Insurers are assessing how a recent public comment draft paper on insurance contracts issued by the International Accounting Standards Board, London, will impact the insurance business in the U.S.
The topic of insurance contracts is also being examined by the Financial Accounting Standards Board, Norwalk, Conn., in an attempt to decide whether to make the effort a joint project with the IASB.
The IASB draft proposes guidance that incorporates a fair value approach to recognizing liabilities. IASB cites 3 building blocks to its proposal:
Explicit, unbiased, market-consistent, probability-weighted and current estimates of the contractual cash flows.
Current market discount rates that adjust the estimated future cash flows for the time value of money.
An explicit and unbiased estimate of the margin that market participants require for bearing risk (a risk margin) and for providing other services, if any (a service margin).
Among the benefits that IASB says it believes will be accrued are:
Consistency with other International Financial Reporting Standards (IFRSs) that require current estimates of future cash flows in measuring non-financial liabilities and financial liabilities.
Clearer reporting of economic mismatches between insurance liabilities and related assets, and a reduction in accounting mismatches.
Consistency with observable current market prices, to the extent they are available. Such prices provide an understandable and credible benchmark for users, even though market prices are not available to support all inputs used in measuring insurance liabilities.
If FASB adds this to its agenda, then it will be a “revolution for insurance accounting,” says Doug Barnert, executive director of the Group of North American Insurance Enterprises, New York. GNAIE has been monitoring proposals that could impact international accounting requirements and impact both insurers’ international and domestic accounting.
Fair value impacts accounting measurement, deferred acquisition costs, classification of assets and liabilities as well as treatment of gains and losses, he notes. It is as important to accounting as the National Association of Insurance Commissioners’ development of a model investment law was to investments.
Barnert adds that when you go to an asset-liability model, then it is important that the P&L statement is “realistic and not unnecessarily volatile.” Looking at liabilities without also looking at assets will create volatility, he says.
The IASB draft examines whether insurers should be allowed to show future dividend payments for participating contracts when determining liabilities, Barnert says. Allowing such information to be shown is important because this is information that investors want to know, he adds.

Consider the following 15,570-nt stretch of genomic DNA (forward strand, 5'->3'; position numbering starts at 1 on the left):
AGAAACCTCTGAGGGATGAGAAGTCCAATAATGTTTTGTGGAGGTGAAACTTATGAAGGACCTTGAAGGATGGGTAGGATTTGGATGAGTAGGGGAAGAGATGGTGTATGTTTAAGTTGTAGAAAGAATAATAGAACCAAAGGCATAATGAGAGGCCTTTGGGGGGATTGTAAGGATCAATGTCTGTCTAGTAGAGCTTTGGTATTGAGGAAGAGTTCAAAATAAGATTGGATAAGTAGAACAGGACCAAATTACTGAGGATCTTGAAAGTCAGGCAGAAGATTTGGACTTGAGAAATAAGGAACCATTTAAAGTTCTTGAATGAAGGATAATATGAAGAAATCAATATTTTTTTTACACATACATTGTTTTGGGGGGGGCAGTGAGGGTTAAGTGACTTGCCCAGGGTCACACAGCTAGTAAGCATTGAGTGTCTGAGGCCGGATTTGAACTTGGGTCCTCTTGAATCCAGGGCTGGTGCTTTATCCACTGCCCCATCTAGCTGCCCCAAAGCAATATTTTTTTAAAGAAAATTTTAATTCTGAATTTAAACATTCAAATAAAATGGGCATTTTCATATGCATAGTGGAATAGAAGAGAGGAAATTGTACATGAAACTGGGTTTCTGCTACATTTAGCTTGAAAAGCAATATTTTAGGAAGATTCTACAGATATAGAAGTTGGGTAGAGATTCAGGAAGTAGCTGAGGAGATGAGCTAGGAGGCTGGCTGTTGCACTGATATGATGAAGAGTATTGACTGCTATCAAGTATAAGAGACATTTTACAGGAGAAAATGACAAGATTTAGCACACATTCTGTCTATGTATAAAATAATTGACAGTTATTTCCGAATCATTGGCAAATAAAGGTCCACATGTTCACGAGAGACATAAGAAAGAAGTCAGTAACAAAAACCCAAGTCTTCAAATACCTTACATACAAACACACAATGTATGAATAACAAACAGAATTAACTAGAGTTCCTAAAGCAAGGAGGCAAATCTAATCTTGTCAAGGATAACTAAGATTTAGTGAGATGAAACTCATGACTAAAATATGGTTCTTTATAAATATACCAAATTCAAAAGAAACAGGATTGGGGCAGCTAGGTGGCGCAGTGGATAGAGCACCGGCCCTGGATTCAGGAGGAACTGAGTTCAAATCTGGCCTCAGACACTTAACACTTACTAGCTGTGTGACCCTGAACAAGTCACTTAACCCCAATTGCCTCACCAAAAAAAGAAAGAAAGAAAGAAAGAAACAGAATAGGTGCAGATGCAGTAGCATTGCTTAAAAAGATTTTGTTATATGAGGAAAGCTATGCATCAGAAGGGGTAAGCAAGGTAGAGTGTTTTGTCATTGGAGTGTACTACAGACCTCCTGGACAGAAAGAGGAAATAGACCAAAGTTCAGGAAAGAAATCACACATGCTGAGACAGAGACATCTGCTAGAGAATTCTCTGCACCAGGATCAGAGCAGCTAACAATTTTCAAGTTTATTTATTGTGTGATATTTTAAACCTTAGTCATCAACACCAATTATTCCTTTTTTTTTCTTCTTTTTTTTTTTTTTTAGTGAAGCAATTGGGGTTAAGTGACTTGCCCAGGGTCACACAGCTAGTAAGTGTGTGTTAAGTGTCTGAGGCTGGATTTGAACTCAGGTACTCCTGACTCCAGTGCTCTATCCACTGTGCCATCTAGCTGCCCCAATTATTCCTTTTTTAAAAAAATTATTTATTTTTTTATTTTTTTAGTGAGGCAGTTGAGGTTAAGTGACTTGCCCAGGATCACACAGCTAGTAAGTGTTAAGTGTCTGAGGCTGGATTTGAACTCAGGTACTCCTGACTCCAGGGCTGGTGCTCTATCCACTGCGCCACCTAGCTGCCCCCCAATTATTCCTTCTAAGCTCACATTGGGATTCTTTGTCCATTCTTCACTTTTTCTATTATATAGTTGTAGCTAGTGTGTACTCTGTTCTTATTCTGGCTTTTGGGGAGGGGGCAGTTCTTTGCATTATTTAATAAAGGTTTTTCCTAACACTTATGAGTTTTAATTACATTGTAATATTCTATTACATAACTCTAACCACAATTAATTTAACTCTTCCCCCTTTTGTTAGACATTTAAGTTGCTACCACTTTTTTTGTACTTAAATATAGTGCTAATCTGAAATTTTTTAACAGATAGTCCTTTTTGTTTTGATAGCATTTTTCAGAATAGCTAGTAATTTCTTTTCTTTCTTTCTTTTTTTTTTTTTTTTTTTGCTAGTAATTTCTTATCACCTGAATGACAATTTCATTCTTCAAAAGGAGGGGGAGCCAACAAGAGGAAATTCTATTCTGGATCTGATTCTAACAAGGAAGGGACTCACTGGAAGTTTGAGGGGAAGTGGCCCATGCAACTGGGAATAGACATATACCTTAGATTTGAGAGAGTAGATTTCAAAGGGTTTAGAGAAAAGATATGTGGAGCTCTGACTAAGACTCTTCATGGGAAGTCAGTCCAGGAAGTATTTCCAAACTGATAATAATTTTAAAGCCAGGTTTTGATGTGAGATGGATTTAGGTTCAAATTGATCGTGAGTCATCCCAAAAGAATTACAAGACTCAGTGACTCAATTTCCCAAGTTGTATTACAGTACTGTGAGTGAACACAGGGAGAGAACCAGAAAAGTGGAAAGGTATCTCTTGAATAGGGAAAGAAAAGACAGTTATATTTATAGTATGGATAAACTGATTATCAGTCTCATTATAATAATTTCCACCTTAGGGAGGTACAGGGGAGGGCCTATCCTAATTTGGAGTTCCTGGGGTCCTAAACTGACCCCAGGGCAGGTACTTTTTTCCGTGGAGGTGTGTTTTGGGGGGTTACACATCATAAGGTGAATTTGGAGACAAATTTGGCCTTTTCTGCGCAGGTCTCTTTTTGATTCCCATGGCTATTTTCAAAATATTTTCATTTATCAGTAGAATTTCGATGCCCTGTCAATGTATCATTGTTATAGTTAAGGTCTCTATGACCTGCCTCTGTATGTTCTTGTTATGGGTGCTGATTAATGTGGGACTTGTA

However, while IASB says the changes will create benefits, insurers are less sure. They are expressing concerns about the impact such changes would have on their balance sheets. Although trade groups are still vetting the IASB document, released on May 3, they offered some initial thoughts. Comments are due by November 2007.
The American Council of Life Insurers, Washington, is currently monitoring these potential accounting changes through GNAIE, according to ACLI spokesperson Whit Cornman.
One concern is that many of these concepts are untested, says Phil Carson, assistant general counsel with the American Insurance Association, Washington. For instance, he notes concern over issues including risk margins and discounting, and the paper’s reference to market standards when there are currently none.
Additionally, the concept of fair value is being introduced without any guidance about how a company should reach fair value, he says.
The proposed treatment of liabilities could create variability of results, Carson cautions, adding that there is concern about the issue of risk margins–margins that are created to adjust for uncertainty regarding the liability’s value.
The proposal involves “radically different methods of recognizing insurer liabilities and reserves,” says Bill Boyd, financial regulation manager with the National Association of Mutual Insurance Companies, Indianapolis.
Currently, in the property-casualty industry, liabilities are recorded at nominal value and are not discounted for the time value of money, he says. The approach that p-c insurers use now is conservative and has worked well, Boyd says.
The IASB proposal is of concern to mutual companies because if recommendations in the proposal become standards for GAAP accounting, there is a good chance that they will be incorporated into statutory accounting, he explains.
Members of the Property Casualty Insurers Association of America are just starting to examine the IASB proposal paper, says Jim Olsen, director of insurance accounting and investments with the Des Plaines, Ill.-based trade group. Among the issues that PCI will examine, he says, are the creation of risk margins and how the exit value of reserves is reached.